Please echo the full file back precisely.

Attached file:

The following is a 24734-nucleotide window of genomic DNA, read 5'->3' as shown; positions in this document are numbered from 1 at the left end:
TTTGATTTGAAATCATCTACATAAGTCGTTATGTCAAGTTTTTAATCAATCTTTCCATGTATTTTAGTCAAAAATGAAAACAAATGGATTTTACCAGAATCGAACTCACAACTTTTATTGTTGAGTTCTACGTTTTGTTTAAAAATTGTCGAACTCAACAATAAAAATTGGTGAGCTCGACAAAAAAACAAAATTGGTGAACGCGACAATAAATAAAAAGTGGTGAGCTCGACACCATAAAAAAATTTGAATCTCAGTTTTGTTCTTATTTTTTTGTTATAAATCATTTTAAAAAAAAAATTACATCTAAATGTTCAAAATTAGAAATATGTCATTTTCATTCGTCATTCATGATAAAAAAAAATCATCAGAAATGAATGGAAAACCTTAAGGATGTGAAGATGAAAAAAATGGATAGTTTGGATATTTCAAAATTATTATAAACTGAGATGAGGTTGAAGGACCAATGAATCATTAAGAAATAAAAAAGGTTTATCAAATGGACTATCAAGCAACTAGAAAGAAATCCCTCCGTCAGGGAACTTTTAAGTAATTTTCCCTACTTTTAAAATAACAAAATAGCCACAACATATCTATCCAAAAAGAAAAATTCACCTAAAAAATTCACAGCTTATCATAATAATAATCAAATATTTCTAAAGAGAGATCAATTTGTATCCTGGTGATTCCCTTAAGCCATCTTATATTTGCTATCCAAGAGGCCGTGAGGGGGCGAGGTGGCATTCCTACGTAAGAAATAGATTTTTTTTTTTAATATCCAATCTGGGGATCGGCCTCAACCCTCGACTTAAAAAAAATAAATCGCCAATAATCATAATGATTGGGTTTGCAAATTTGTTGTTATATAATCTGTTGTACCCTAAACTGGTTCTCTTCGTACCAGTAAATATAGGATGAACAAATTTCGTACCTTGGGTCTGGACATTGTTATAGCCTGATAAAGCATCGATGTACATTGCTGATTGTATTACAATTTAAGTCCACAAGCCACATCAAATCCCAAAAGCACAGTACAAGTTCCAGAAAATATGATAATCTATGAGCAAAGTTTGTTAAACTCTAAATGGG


The following is a 24734-nucleotide window of genomic DNA, read 5'->3' as shown; positions in this document are numbered from 1 at the left end:
TTTGATTTGAAATCATCTACATAAGTCGTTATGTCAAGTTTTTAATCAATCTTTCCATGTATTTTAGTCAAAAATGAAAACAAATGGATTTTACCAGAATCGAACTCACAACTTTTATTGTTGAGTTCTACGTTTTGTTTAAAAATTGTCGAACTCAACAATAAAAATTGGTGAGCTCGACAAAAAAACAAAATTGGTGAACGCGACAATAAATAAAAAGTGGTGAGCTCGACACCATAAAAAAATTTGAATCTCAGTTTTGTTCTTATTTTTTTGTTATAAATCATTTTAAAAAAAAAATTACATCTAAATGTTCAAAATTAGAAATATGTCATTTTCATTCGTCATTCATGATAAAAAAAAATCATCAGAAATGAATGGAAAACCTTAAGGATGTGAAGATGAAAAAAATGGATAGTTTGGATATTTCAAAATTATTATAAACTGAGATGAGGTTGAAGGACCAATGAATCATTAAGAAATAAAAAAGGTTTATCAAATGGACTATCAAGCAACTAGAAAGAAATCCCTCCGTCAGGGAACTTTTAAGTAATTTTCCCTACTTTTAAAATAACAAAATAGCCACAACATATCTATCCAAAAAGAAAAATTCACCTAAAAAATTCACAGCTTATCATAATAATAATCAAATATTTCTAAAGAGAGATCAATTTGTATCCTGGTGATTCCCTTAAGCCATCTTATATTTGCTATCCAAGAGGCCGTGAGGGGGCGAGGTGGCATTCCTACGTAAGAAATAGATTTTTTTTTTTAATATCCAATCTGGGGATCGGCCTCAACCCTCGACTTAAAAAAAATAAATCGCCAATAATCATAATGATTGGGTTTGCAAATTTGTTGTTATATAATCTGTTGTACCCTAAACTGGTTCTCTTCGTACCAGTAAATATAGGATGAACAAATTTCGTACCTTGGGTCTGGACATTGTTATAGCCTGATAAAGCATCGATGTACATTGCTGATTGTATTACAATTTAAGTCCACAAGCCACATCAAATCCCAAAAGCACAGTACAAGTTCCAGAAAATATGATAATCTATGAGCAAAGTTTGTTAAACTCTAAATGGG